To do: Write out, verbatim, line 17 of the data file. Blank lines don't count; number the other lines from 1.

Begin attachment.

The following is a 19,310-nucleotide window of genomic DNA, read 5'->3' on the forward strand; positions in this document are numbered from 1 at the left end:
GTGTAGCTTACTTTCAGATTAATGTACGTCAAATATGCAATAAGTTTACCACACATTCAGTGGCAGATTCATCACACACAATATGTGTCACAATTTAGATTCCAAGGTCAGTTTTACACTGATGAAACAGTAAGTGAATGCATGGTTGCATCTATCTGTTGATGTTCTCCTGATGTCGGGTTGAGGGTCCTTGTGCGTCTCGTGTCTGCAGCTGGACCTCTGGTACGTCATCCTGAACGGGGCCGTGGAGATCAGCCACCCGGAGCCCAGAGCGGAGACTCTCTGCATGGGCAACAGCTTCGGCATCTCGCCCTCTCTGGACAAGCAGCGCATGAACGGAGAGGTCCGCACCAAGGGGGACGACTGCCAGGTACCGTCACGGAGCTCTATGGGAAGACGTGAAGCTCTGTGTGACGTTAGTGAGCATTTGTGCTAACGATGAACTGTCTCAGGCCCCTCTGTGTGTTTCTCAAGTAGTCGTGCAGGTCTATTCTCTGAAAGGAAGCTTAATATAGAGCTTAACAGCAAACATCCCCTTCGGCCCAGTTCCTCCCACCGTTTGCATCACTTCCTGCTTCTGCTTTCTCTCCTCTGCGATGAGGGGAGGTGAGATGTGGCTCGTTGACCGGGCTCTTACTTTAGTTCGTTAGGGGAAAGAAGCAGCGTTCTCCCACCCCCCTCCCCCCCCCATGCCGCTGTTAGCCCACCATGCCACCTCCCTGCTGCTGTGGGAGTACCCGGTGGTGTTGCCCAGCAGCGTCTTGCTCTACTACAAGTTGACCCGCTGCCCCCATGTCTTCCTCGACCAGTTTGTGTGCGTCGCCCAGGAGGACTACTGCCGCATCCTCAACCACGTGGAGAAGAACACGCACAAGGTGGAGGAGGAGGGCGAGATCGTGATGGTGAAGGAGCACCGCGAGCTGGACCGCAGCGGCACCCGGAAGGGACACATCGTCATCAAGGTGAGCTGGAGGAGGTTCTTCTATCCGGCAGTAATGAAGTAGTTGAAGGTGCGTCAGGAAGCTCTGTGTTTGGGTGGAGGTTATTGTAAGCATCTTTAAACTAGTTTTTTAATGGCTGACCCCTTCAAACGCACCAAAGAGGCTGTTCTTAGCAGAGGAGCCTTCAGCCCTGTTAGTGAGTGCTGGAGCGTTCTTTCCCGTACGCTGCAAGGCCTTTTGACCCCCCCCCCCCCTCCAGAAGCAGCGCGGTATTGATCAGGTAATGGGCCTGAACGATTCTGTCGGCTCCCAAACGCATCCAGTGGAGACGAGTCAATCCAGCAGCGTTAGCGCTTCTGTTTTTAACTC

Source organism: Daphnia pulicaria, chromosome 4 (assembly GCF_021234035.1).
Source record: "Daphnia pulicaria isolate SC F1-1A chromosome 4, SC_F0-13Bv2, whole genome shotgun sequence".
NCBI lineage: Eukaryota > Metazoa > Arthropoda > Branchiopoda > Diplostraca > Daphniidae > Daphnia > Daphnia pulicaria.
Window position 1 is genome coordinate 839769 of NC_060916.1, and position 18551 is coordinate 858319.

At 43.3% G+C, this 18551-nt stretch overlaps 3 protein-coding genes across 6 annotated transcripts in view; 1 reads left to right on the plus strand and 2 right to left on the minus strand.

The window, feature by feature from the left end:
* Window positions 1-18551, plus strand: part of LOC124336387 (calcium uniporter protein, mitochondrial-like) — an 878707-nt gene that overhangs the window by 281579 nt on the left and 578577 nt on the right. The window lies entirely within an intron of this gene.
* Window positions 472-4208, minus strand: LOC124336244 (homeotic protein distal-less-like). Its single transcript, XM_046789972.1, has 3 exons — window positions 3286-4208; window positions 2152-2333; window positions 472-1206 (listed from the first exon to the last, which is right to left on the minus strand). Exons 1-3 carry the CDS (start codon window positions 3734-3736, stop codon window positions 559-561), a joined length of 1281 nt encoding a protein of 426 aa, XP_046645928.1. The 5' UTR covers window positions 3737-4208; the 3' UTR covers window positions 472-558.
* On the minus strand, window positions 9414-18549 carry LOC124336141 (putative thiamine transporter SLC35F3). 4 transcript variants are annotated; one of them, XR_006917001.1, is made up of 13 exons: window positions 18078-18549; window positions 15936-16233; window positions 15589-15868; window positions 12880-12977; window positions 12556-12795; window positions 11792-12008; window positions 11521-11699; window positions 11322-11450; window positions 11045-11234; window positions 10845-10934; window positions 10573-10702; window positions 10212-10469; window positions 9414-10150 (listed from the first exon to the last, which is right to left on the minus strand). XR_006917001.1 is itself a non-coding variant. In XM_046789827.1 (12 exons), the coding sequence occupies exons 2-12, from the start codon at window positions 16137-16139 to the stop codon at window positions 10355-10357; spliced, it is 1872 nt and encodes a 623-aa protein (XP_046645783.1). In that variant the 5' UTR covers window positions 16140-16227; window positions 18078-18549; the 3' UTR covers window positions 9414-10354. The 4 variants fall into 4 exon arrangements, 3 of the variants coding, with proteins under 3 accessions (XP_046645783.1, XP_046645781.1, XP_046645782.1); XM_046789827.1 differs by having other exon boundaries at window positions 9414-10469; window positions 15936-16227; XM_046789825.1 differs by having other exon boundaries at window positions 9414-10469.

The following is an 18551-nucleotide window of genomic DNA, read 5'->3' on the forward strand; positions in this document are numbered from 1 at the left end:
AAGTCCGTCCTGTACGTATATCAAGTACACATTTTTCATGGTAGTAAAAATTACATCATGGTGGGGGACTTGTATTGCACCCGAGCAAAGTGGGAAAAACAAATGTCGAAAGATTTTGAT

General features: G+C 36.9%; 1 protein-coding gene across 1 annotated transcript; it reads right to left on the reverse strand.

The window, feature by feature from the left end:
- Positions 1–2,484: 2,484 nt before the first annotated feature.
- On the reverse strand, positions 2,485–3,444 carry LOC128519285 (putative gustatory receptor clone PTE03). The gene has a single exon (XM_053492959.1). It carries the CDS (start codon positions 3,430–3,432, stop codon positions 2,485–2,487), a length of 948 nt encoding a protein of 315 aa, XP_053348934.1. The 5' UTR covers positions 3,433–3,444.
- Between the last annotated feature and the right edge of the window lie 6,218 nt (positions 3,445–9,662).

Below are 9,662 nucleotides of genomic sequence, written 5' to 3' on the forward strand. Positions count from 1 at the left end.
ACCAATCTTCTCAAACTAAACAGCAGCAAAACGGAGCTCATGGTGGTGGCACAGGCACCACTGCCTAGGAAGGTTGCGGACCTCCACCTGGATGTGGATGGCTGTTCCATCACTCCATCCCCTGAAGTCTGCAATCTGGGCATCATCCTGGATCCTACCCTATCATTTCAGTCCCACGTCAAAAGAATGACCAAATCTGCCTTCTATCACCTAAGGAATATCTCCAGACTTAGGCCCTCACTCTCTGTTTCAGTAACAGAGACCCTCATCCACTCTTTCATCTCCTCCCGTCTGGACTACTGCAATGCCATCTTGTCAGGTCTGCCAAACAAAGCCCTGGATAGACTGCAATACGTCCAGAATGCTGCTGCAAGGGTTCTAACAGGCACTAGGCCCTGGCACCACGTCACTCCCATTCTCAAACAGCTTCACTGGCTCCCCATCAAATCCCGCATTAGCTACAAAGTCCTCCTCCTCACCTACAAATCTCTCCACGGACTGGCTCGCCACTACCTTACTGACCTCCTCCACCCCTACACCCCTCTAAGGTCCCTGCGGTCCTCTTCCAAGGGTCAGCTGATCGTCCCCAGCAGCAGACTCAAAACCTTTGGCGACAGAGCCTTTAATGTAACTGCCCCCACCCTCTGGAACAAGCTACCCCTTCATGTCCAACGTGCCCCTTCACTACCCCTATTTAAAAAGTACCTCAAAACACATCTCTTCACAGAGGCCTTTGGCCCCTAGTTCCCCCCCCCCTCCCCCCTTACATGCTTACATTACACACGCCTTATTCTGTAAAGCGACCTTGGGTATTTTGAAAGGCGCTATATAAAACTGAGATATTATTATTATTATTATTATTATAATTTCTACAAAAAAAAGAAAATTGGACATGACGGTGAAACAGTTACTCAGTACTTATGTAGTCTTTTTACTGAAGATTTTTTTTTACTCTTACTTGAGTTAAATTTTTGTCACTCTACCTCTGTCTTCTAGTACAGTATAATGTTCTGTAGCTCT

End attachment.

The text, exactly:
- On the reverse strand, positions 2,485–3,444 carry LOC128519285 (putative gustatory receptor clone PTE03). The gene has a single exon (XM_053492959.1). It carries the CDS (start codon positions 3,430–3,432, stop codon positions 2,485–2,487), a length of 948 nt encoding a protein of 315 aa, XP_053348934.1. The 5' UTR covers positions 3,433–3,444.